Page 4 of 4 FirstFirst 1234
Results 31 to 34 of 34
  1. Collapse Details
    #31
    Senior Member
    Join Date
    May 2010
    Posts
    2,404
    Default
    Loaded 11 Lite on my workstation. I4770K, 16GB ram, Asrock Extreme 4 TB4 Thunderbolt MB, MSI GTX760 2GB GPU. Runs fine, plays 2k Cinema DNG raw sequences real time or very near real time off of a single 7200rpm dedicated media drive, no raid. Cinema DNG 1080p plays real time no issues. Just learning it myself, but the new DNG raw tools are great, on par with what one gets in ACR.
    Sample practice frame grade from my Digital Bolex:

    Reply With Quote
     

  2. Collapse Details
    #32
    Senior Member
    Join Date
    Sep 2006
    Location
    Vancouver, BC
    Posts
    1,241
    Default
    Just used an X-Rite ColorChecker with Resolve 11. Wow.

    Being able to have Resolve essentially get you almost "there" will leave you gob smacked. Has to be tried to really appreciate how good it is. This is not your run of the mill auto colour tool by any stretch.

    While I will use both my trusty DSC chart and the X-RIte ColorChecker (essentially a Macbeth chart for those that have been around a while), it should be known, the X-Rite chart is a fraction of the cost of a DSC Chrome du Monde chart. The X-Rite one gives you the "get in the ball park" grade and the higher end DSC chart (not the one Blackmagic recommends but a DSC Red Chart or a Chrome du Monde style chart) will give you information about tonal spread and colour chips that correspond in a useful way to a vectorscope so you can make inteliligent color shifts when doing your initial grade.

    Never thought I would have much use for a Macbeth style chart anymore once I got a DSC chart. I was wrong.
    Reply With Quote
     

  3. Collapse Details
    #33
    Senior Member starcentral's Avatar
    Join Date
    Nov 2004
    Location
    Toronto, Canada
    Posts
    6,702
    Default
    Hi Andrew, I too am happy that I can use auto match in the future within color grading software itself. I used the feature in FCP X before and wow what a time saver under specific situations.

    I'm going to have to give 11 another go.
    Dennis Hingsberg
    Reply With Quote
     

  4. Collapse Details
    #34
    Senior Member
    Join Date
    May 2010
    Posts
    2,404
    Default
    Quote Originally Posted by Andrew Stone View Post
    Just used an X-Rite ColorChecker with Resolve 11. Wow.

    Being able to have Resolve essentially get you almost "there" will leave you gob smacked. Has to be tried to really appreciate how good it is. This is not your run of the mill auto colour tool by any stretch.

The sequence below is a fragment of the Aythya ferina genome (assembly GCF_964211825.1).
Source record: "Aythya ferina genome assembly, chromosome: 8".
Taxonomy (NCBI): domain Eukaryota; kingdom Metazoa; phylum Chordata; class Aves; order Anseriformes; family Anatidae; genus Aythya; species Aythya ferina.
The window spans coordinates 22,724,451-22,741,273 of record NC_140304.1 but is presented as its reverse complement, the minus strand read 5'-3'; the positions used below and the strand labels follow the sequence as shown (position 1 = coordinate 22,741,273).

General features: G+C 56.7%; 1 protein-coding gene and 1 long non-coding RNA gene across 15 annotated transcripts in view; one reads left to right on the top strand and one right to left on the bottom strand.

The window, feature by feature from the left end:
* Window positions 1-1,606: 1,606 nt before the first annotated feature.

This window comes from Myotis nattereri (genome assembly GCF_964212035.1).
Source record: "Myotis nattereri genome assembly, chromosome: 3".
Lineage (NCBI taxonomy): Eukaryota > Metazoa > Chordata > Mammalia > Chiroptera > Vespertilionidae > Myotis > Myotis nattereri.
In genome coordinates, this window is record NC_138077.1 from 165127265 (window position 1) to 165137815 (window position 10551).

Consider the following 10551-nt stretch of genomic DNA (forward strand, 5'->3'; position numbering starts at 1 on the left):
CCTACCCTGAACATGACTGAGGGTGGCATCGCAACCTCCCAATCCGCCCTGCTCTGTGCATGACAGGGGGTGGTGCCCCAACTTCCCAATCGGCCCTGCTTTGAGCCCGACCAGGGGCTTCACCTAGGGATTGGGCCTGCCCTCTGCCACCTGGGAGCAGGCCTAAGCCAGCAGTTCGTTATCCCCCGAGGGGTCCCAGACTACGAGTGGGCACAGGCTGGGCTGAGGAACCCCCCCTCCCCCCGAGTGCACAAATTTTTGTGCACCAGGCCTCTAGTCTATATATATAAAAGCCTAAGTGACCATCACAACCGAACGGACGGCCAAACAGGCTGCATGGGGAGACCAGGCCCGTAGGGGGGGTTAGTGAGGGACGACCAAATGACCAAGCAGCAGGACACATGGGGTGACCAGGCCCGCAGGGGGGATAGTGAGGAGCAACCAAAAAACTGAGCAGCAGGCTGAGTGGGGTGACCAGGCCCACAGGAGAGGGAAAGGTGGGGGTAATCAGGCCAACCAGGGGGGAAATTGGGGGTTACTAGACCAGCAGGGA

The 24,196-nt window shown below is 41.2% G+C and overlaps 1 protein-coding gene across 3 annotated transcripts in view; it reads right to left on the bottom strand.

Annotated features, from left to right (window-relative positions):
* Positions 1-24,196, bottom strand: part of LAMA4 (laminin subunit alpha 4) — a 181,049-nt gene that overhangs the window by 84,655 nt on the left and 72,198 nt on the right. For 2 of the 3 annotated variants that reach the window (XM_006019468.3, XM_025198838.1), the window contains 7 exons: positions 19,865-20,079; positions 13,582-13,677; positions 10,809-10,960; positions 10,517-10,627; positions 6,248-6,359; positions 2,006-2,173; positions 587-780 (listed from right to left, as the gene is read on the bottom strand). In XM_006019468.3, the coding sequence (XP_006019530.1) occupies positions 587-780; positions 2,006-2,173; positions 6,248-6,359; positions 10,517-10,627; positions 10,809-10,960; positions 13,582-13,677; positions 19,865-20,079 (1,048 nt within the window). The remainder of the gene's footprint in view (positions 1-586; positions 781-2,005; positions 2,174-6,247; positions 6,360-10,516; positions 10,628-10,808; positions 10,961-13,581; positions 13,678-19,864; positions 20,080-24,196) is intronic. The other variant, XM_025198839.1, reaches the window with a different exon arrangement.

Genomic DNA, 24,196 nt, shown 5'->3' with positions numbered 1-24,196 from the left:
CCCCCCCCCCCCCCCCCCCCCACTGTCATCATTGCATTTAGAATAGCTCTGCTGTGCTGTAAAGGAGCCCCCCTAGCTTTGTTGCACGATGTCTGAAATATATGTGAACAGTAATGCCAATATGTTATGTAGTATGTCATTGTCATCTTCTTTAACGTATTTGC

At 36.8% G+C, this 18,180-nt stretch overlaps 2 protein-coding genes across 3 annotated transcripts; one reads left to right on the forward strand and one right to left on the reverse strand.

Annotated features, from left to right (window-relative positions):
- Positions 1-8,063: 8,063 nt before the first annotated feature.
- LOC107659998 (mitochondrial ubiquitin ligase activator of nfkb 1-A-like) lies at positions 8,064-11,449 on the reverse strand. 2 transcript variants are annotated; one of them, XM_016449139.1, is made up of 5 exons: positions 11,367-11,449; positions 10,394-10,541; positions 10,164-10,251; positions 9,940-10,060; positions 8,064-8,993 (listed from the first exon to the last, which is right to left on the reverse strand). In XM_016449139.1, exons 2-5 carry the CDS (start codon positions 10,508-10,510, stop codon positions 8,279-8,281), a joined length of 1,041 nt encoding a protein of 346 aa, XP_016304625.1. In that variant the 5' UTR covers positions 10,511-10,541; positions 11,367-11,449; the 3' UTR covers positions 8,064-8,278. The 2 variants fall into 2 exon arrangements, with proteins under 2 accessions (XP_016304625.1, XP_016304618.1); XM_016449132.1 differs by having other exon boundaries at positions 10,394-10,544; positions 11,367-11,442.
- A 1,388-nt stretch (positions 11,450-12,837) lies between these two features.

While I will use both my trusty DSC chart and the X-RIte ColorChecker (essentially a Macbeth chart for those that have been around a while), it should be known, the X-Rite chart is a fraction of the cost of a DSC Chrome du Monde chart. The X-Rite one gives you the "get in the ball park" grade and the higher end DSC chart (not the one Blackmagic recommends but a DSC Red Chart or a Chrome du Monde style chart) will give you information about tonal spread and colour chips that correspond in a useful way to a vectorscope so you can make inteliligent color shifts when doing your initial grade.

    Never thought I would have much use for a Macbeth style chart anymore once I got a DSC chart. I was wrong.
    One thing you need to watch for using the X-rite chart, possibly the DSC chart too. It is not so good for trying to correct to lighting sources with significant color casts, spikes or gaps in their spectrum. It is best for profiling to color temperature of lights that pretty much conform to a standard black body radiator curve spectrum. The X-rite is calibrated for CIE XYZ space and is most useful for base profiling Bayer raw cameras to daylight and tungsten sources. The DSC chart is calibrated for REC709 space and will produce vector targets that fall correctly on a scope.
    The classic color checker includes reference 8-bit RGB and L*A*B value tables for each patch. In XYZ space there are many possible L*A*B vector values that can produce the same color. Only the reference set of values produces correct vector alignments so that color changes in the grade track properly. This is where spikes or unusual color casts to the lights can throw off the calibration and make it hard to grade.
    Reply With Quote
     

Page 4 of 4 FirstFirst 1234

Posting Permissions

  • You may not post new threads
  • You may not post replies
  • You may not post attachments
  • You may not edit your posts
  •